Written by Shikha Singh

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This article is written by Shikha Singh who is a 2nd-year student of BCom.LL.B. at Banasthali Vidyapith, Rajasthan. The author in this article discusses in detail about the void agreement under Section 24 to 30 of Indian Contract Act, 1872  and also about expressly declared void agreements.

What is an Agreement?

“Agreement” is defined in Section 2(e) of the Indian Contract Act, 1872 as “every promise and every set of promises forming the consideration for each other”. And a promise is defined as an accepted proposal. And a promise is defined as an accepted proposal. Section 2(b) of the same act says: “A proposal, when accepted, becomes a promise.”[1]

Karta: Position, Duties and Powers:- Our Legal World

In other words an agreement is an accepted proposal. A contract is an agreement; an agreement is a promise and a promise is an accepted proposal. Thus every agreement, in its ultimate analysis is the result of a proposal from one side and its acceptance by the other.

To represent the above information below, it could be sum up like this:

Agreement = Offer + Acceptance

Example- John promises to Mona to sell his Samsung Tablet for Rs. 20,000 and Mona accepts to purchase it for the said amount, here ‘John’ and ‘Mona’ entered into an agreement.

 Meaning of Void Agreement

 “Void Agreement” is defined in Section 2(g) of the Indian Contract Act, 1872 as “an agreement which is not enforceable by law is said to be void.”[2]

Expressly Declared Void Agreement

Indian Contract Act, 1872 lay down the provisions from Section 24 to section 30 and in section 56 relating to the Agreements, which are declared void are explained below:

Section 24. Agreements void, if consideration and objects unlawful in part-

If any part of a single consideration for one or more objects, or any one or any part part of any one of several consideration of a single object, is unlawful, the agreement is void.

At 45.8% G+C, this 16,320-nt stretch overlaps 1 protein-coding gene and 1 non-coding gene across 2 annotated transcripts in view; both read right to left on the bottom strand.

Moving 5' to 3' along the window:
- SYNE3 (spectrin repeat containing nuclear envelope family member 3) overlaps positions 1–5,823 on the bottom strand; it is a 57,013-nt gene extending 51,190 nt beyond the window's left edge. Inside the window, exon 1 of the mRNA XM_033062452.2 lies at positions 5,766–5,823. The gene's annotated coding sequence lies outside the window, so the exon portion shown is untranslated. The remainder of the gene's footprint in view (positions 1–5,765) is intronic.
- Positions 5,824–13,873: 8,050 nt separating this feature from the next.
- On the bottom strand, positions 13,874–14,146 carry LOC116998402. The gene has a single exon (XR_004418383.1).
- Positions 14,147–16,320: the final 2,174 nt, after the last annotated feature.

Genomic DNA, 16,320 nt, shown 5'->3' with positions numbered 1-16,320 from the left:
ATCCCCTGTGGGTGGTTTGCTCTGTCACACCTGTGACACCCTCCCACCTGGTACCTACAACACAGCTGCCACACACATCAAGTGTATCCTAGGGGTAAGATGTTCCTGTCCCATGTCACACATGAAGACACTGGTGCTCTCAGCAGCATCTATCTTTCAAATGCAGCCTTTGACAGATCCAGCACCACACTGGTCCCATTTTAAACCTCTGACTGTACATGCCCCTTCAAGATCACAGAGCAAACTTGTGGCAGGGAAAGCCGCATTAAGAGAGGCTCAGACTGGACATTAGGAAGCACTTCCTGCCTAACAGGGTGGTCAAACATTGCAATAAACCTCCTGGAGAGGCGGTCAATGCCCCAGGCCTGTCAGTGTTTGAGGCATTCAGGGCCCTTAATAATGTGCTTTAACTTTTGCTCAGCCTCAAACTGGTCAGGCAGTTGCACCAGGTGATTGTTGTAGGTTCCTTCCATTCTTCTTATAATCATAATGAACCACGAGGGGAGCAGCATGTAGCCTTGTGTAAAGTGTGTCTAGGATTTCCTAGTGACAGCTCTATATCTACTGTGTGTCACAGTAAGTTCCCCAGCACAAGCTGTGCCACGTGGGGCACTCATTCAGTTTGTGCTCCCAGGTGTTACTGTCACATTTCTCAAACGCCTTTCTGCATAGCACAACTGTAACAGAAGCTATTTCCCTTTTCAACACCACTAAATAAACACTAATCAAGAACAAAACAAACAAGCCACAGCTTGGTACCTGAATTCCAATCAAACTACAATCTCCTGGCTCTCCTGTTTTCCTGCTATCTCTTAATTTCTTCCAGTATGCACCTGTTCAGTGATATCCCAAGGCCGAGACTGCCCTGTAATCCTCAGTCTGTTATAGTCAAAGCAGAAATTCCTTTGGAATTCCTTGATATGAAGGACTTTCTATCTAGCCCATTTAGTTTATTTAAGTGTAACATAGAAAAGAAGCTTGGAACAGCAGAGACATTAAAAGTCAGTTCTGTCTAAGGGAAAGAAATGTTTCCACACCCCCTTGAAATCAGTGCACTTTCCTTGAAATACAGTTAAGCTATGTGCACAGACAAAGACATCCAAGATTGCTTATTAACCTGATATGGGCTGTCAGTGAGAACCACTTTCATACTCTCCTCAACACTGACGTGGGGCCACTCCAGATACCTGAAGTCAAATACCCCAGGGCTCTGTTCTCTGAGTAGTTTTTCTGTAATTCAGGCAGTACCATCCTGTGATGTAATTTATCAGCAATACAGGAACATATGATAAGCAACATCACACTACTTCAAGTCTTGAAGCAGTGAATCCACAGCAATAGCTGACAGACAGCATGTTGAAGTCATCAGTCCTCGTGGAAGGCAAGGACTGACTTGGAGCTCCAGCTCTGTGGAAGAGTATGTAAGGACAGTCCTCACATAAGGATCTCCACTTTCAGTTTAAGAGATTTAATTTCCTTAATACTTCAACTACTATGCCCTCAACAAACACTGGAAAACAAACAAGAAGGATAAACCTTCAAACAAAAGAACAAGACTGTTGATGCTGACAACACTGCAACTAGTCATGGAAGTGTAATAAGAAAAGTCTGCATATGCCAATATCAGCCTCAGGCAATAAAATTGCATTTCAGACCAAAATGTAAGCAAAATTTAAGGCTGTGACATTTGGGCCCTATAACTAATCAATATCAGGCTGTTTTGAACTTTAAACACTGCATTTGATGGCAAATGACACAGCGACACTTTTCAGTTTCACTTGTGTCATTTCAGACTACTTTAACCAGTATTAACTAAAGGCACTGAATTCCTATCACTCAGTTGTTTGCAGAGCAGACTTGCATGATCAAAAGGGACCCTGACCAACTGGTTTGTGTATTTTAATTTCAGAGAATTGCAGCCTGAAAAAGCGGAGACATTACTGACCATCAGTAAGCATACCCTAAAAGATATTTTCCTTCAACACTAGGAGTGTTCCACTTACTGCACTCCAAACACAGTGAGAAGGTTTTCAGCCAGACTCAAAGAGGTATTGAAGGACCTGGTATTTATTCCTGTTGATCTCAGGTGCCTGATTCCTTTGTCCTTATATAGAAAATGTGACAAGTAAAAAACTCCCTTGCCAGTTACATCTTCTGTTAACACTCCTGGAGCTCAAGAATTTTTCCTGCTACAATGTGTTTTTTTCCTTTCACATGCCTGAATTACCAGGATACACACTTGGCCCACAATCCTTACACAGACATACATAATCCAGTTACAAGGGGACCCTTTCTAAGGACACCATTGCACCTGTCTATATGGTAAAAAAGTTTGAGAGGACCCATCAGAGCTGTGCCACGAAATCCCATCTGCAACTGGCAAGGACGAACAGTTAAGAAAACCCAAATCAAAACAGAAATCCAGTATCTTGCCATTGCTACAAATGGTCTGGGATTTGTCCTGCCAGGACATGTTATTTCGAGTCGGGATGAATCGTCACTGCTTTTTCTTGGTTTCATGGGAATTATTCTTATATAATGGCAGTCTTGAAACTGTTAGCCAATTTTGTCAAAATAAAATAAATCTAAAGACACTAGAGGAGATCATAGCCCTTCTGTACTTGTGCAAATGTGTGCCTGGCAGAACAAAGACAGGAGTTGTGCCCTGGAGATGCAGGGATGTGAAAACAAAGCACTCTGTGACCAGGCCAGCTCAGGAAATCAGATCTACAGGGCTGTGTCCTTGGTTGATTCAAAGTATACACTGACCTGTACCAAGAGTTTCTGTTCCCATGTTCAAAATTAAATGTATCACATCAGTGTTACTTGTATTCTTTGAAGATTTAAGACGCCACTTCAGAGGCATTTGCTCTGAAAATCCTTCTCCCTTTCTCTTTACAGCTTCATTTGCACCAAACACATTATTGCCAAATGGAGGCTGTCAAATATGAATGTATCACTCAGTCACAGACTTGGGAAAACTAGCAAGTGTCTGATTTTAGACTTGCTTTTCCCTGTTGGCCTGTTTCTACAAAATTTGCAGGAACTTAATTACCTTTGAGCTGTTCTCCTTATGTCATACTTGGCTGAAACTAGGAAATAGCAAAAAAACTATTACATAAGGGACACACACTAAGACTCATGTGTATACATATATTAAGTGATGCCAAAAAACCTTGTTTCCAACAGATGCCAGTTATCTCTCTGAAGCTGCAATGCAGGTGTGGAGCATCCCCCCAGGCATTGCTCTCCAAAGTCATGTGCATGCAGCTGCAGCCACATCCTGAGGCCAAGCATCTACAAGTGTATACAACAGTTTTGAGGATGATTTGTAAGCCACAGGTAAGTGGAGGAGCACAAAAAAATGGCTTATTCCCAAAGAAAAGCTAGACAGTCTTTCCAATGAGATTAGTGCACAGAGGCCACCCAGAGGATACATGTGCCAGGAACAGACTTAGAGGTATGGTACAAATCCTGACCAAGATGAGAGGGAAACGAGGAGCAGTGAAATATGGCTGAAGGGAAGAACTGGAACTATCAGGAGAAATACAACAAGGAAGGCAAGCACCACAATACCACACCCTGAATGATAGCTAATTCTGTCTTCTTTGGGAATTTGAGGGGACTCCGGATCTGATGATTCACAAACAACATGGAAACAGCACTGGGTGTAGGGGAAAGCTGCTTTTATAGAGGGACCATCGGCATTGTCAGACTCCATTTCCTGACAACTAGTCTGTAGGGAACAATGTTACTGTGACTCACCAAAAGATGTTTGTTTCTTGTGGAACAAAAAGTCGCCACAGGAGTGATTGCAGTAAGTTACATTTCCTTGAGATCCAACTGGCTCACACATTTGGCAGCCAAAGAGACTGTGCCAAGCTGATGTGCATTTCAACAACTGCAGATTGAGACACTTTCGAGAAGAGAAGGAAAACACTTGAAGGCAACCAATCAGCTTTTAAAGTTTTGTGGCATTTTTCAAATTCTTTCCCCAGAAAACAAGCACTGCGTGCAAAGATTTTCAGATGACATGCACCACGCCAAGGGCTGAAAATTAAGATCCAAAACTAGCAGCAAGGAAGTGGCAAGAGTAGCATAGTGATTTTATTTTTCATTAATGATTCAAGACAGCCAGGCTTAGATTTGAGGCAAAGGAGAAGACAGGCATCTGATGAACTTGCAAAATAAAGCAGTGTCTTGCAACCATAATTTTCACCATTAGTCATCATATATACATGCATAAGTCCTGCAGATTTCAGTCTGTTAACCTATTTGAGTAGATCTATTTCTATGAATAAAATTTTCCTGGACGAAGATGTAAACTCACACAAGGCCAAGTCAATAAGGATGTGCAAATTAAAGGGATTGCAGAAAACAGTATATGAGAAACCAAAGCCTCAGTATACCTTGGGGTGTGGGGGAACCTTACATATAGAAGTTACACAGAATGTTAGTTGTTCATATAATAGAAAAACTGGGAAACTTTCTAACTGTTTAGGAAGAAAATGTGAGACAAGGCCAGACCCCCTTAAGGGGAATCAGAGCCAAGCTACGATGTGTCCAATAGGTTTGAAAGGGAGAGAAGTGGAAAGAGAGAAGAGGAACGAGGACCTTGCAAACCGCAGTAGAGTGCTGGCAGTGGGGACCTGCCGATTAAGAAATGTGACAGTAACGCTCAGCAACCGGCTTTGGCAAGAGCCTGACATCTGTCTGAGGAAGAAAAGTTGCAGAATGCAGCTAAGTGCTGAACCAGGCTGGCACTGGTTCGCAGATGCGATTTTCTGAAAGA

In the case of Gopalrao v. Kallappa[3], a person was granted licence for the sale of opium and ganja with this restriction that without the permission of the collector he would not take any partner in the opium-ganja business. Later on he admitted a partner without the permission of the collector after receiving a fixed sum as his share of capital from him. The new partner filed a case for the dissolution and refund of his money due to differences arose between them but his claim was not allowed and the court held that it is impossible to separate the contract.

Section 25. Agreements without consideration-

This section says that an agreement made without consideration are void, unless it is in writing and registered or is a promise to compensate for something done or is a promise to pay a debt barred by limitation law.

Section 26. Agreement in restraint of Marriage void-

 Every agreement that restraints the marriage of a major (other than minor) is a void agreement.

In the case of Lowe v. Peers[4], the husband contended that other than the plaintiff if he marries to to a lady, he would give her 1000 pounds within three months of his marriage but it was held that such an agreement is void.

Section 27. Agreement in restraint of trade void-

Every agreement that debars any one from exercising a lawful profession i.e., from starting or continuing his trade or business, in return for some consideration, is to that extent is void.